For 20 months I’ve writing a week “COVID tracker” in the Monitor, trying to give a sense of how the pandemic was doing in New Hampshire. It was spurred by confusion over all the numbers we were hearing in the early days and has been surprisingly popular even as we’ve all gotten very tired of hearing about the pandemic. I’m winding it up as COVID-19 winds down – although rising case numbers in Europe and parts of China are kind of worrisome, aren’t they?

Nothing personal, but I hope this is good-bye.

Two years ago COVID-19 entered our lives and 20 months ago the Monitor began using this Monday column to help us track the disease. But this will be the last COVID Tracker because it seems like the pandemic has quieted to the point that a weekly overview is no longer useful.

For more than a month now all pandemic indications have been trending down quickly in New Hampshire and most of the country. That includes COVID-related deaths, new cases, positivity rate of tests, the amount of virus found in wastewater, and the all-important number of people in the hospital.

A combination of vaccination and immunity in all the people who recovered from the fast-spreading but comparatively mild Omicron variant have greatly limited the ability of SATS-CoV2 virus to spread.

This does not mean the pandemic is over. It is definitely not over.

Children under 5 years old and immunocompromised people are still vulnerable to a virus that has killed a million Americans, including the five New Hampshire people whose deaths were announced shortly before I began writing this.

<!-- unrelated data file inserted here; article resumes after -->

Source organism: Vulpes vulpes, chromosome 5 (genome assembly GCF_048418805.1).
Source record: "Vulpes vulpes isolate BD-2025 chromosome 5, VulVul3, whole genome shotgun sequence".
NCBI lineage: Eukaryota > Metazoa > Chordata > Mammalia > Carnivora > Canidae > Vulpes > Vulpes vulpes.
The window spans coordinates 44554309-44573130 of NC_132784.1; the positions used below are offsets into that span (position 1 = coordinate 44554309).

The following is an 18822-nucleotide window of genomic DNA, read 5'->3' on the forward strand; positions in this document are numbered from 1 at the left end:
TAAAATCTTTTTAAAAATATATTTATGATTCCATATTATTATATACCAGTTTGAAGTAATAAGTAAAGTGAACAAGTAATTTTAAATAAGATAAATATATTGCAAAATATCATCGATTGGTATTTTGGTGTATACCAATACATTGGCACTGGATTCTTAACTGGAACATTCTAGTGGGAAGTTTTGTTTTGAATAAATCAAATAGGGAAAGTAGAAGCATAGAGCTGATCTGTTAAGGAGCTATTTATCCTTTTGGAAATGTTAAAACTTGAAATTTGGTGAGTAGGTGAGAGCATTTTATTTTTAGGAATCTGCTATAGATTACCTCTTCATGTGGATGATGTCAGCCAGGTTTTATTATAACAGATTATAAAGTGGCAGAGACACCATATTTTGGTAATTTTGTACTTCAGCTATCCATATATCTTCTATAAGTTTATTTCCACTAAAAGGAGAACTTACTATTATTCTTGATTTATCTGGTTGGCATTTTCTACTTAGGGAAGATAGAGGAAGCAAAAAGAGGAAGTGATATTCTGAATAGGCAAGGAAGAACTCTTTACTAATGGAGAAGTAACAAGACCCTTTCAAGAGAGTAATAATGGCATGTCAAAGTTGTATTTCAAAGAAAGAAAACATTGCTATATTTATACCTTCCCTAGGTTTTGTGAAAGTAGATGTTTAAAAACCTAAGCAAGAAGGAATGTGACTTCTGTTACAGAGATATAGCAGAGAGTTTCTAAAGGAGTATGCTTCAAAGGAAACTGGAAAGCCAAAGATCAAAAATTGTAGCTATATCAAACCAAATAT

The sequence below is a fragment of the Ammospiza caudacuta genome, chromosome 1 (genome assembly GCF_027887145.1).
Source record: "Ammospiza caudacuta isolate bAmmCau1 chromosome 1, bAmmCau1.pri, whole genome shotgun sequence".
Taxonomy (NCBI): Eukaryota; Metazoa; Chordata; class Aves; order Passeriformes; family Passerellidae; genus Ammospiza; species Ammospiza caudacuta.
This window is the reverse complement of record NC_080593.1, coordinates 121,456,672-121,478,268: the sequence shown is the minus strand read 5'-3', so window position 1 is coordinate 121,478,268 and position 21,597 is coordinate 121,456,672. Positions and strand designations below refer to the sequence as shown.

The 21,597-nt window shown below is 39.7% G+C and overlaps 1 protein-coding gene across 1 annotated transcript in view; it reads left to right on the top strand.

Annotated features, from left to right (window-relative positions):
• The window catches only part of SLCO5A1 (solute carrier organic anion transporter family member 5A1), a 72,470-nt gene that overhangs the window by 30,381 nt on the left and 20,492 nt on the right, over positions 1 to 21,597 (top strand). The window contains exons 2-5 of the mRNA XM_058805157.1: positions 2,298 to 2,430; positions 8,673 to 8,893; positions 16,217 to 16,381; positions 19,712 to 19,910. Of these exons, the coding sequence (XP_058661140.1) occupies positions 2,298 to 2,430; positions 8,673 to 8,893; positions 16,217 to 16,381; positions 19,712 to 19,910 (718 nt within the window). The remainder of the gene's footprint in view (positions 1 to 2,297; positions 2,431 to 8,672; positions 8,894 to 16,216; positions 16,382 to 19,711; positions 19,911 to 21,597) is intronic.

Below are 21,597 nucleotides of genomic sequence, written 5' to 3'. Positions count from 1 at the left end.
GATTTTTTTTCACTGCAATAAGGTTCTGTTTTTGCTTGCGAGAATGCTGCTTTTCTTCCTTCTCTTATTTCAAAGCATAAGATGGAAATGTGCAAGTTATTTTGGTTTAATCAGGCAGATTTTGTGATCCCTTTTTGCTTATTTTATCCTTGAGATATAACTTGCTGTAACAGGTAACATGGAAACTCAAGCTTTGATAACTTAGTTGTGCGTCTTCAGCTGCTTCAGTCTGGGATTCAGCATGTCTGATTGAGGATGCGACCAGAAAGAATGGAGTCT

Even those of us who have been vaccinated and boosted to the max aren’t completely out of the woods. This disease is so new that it’s not clear how long immunization will last and there’s always the worry that a new variant will emerge from the billions of people in the world who have yet to be vaccinated.

I’m going to keep wearing my mask among indoor crowds to improve my odds, although that puts me increasingly in the minority. My wife and I wore them to town meeting, for example, but about 95% of the folks in the stuffy gymnasium were maskless.

Nonetheless, things are quiet enough that this is a good time to wind up the Monitor’s COVID Tracker, hopefully forever.

I say “hopefully” because we did this once before.

Last July as COVID numbers in New Hampshire got low — lower than they are right now, in fact — we put the Tracker on hold, confident that the new vaccines were winding up the pandemic for good.

You know how that played out. The Omicron variant, aided by a lot of misguided opposition to vaccination, brought the disease back in full force. The COVID Tracker was back in action in August.

There’s always a chance, alas, that the scenario will repeat itself. If so, this weekly overview will be taken out of mothballs again.

But I’m pretty confident that we’re finally on the path out of the pandemic with continued development in vaccines and treatment methods leading the way.

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